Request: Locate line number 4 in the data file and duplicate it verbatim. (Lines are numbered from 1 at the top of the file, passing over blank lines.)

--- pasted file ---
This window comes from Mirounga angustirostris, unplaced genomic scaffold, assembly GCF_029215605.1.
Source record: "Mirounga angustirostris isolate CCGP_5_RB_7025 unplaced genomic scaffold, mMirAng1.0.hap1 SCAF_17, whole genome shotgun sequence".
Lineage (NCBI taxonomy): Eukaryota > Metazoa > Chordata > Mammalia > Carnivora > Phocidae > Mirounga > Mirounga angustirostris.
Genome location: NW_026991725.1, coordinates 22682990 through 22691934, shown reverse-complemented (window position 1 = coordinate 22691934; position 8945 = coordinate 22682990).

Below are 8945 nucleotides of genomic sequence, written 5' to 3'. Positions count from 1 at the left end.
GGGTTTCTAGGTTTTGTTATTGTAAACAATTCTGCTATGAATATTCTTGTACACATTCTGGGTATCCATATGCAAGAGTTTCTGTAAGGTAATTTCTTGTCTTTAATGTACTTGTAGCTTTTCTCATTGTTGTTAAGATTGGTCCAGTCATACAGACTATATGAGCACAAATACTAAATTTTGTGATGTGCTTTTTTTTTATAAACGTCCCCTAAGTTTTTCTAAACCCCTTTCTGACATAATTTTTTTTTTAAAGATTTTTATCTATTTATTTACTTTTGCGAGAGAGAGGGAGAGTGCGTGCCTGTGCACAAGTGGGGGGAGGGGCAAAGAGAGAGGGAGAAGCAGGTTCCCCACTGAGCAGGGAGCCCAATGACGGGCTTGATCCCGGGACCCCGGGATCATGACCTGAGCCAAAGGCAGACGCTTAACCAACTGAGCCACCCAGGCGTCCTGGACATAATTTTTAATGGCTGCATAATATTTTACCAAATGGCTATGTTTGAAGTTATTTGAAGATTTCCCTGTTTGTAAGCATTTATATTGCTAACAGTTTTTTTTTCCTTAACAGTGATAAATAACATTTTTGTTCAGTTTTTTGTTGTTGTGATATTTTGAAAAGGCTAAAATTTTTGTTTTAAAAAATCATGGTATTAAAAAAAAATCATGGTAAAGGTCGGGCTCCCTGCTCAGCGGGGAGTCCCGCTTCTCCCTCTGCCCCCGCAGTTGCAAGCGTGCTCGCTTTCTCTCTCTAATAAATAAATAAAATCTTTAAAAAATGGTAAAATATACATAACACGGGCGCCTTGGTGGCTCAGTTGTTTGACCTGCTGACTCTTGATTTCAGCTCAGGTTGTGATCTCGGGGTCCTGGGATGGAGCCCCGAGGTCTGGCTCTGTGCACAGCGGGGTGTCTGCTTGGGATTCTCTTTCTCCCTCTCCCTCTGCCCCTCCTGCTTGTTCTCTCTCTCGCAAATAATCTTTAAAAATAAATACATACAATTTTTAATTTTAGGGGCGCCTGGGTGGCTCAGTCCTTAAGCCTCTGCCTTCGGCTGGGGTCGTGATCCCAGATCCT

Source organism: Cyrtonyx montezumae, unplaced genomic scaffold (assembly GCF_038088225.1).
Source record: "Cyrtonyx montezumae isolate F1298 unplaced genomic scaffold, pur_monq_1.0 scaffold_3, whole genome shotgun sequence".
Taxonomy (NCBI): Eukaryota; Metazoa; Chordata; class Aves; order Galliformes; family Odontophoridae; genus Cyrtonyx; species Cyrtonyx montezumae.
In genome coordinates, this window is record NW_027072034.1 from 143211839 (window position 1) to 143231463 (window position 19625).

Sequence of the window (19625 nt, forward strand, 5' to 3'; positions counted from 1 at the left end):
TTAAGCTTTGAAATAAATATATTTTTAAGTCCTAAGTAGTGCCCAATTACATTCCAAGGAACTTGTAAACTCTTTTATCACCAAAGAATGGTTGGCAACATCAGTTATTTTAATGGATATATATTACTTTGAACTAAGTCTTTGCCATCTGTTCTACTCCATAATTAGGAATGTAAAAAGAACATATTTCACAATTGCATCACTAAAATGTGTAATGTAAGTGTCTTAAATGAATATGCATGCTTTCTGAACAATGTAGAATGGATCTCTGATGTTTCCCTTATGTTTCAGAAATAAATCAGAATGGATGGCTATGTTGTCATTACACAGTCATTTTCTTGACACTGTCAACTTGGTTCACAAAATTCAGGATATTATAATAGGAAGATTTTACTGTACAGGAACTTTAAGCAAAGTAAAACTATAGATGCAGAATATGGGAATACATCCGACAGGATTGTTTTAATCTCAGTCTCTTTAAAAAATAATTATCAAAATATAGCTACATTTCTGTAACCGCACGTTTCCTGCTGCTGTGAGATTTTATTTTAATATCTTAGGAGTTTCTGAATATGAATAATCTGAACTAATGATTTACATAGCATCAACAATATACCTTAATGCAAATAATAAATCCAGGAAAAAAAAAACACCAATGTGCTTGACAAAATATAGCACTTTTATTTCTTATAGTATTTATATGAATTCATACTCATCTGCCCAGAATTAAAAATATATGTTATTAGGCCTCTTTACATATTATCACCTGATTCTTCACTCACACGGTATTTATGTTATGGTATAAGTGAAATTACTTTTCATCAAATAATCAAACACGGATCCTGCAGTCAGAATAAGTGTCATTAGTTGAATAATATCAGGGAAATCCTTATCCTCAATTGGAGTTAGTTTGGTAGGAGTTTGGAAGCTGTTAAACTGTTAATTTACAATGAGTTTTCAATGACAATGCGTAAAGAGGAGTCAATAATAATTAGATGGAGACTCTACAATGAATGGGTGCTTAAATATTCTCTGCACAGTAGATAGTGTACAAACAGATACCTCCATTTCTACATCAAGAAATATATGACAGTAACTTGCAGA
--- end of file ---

Genome location: NW_026991725.1, coordinates 22682990 through 22691934, shown reverse-complemented (window position 1 = coordinate 22691934; position 8945 = coordinate 22682990).